A new immune system regulator has been discovereD. This is the key factor that controls the development of regulatory T cells. The research forms the basis for exploring new treatment of cancer and immune-mediated diseases. The findings emerged from a study at Turku Centre for Biotechnology of the University of Turku and Åbo Akademi University in Finland.
Regulatory T cells are critical controllers of the immune response. The majority of T cells boost the immune response enhancing the ability to destroy cancer cells, viruses and bacteria. In contrast, regulatory T cells can sometimes suppress the immune system's ability to attack cancer cells, allowing cancer to grow and spread. In these instances, inhibiting or braking the regulatory T cell activity would be needed.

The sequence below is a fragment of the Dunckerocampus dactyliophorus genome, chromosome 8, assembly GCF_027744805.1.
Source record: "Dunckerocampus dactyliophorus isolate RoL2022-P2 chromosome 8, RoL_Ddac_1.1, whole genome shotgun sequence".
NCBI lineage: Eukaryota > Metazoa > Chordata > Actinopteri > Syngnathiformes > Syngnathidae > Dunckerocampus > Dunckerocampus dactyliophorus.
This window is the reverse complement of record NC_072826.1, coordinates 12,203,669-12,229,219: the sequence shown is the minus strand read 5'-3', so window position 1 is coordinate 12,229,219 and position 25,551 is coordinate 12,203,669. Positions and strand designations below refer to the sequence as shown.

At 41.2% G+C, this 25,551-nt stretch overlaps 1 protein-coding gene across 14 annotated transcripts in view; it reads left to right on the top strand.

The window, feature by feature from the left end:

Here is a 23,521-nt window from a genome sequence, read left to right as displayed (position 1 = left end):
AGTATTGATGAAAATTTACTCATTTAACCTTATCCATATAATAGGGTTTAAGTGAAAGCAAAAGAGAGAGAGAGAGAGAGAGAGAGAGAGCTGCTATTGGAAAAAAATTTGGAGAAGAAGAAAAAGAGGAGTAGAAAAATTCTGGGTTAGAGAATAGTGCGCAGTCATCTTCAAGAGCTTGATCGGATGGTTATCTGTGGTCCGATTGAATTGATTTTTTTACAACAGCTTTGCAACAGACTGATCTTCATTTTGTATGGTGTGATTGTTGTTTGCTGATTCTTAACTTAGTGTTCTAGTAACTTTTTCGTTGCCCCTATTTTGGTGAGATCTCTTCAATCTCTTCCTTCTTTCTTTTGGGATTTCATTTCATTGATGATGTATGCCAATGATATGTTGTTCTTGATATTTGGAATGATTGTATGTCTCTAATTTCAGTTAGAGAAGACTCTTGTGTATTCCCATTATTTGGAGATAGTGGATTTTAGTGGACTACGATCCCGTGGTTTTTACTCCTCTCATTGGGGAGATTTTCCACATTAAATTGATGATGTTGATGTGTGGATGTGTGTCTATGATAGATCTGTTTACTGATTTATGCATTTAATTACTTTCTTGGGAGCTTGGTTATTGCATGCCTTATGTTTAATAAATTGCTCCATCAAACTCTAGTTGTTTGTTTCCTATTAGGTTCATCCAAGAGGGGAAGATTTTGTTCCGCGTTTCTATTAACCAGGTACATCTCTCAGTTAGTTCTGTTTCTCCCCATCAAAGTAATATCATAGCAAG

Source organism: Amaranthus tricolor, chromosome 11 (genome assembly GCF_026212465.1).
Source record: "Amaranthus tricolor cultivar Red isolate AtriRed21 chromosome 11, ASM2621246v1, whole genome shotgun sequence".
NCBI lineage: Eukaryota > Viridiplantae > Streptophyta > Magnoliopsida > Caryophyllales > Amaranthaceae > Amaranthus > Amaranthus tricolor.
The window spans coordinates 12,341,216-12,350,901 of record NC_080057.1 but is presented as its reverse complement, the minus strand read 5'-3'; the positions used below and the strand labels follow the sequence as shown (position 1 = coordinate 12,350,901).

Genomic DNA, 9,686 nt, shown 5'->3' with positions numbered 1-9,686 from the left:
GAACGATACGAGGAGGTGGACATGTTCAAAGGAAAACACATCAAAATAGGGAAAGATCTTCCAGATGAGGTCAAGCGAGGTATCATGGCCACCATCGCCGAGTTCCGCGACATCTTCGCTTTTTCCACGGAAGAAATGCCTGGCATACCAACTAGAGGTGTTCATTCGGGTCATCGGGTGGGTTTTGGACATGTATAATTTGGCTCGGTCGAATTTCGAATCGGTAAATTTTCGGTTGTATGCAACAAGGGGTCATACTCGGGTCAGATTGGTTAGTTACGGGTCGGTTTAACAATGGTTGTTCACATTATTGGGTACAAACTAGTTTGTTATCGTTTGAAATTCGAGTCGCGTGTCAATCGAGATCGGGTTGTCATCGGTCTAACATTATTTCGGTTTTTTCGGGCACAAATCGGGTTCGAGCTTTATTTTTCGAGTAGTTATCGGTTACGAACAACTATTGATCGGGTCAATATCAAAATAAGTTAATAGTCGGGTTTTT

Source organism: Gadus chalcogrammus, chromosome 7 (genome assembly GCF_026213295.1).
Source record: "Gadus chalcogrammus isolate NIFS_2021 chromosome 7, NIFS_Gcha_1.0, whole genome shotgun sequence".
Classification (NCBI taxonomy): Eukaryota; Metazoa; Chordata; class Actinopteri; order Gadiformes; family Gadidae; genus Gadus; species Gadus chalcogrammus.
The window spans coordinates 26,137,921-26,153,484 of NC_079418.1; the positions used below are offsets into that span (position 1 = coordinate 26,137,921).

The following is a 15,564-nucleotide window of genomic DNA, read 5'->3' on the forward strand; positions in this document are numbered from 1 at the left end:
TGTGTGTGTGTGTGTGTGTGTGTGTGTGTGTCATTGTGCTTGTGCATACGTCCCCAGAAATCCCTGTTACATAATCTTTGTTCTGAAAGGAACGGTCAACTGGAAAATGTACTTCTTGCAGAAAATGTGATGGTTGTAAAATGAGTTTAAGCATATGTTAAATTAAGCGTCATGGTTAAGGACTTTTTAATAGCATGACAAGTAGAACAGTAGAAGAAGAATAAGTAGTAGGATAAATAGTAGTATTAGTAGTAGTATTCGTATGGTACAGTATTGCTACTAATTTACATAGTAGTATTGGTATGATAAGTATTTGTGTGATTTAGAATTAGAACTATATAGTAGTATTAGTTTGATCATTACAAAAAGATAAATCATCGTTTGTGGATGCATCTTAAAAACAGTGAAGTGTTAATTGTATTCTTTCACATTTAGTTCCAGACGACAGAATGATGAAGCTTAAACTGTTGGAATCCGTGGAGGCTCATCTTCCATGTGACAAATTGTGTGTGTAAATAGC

"We discovered that a protein called 'Hypermethylated In Cancer 1', or HIC1, serves as the key regulator of regulatory T cells controlling the expression of a large set of genes contributing to T cell function," says Academy Professor Riitta Lahesmaa.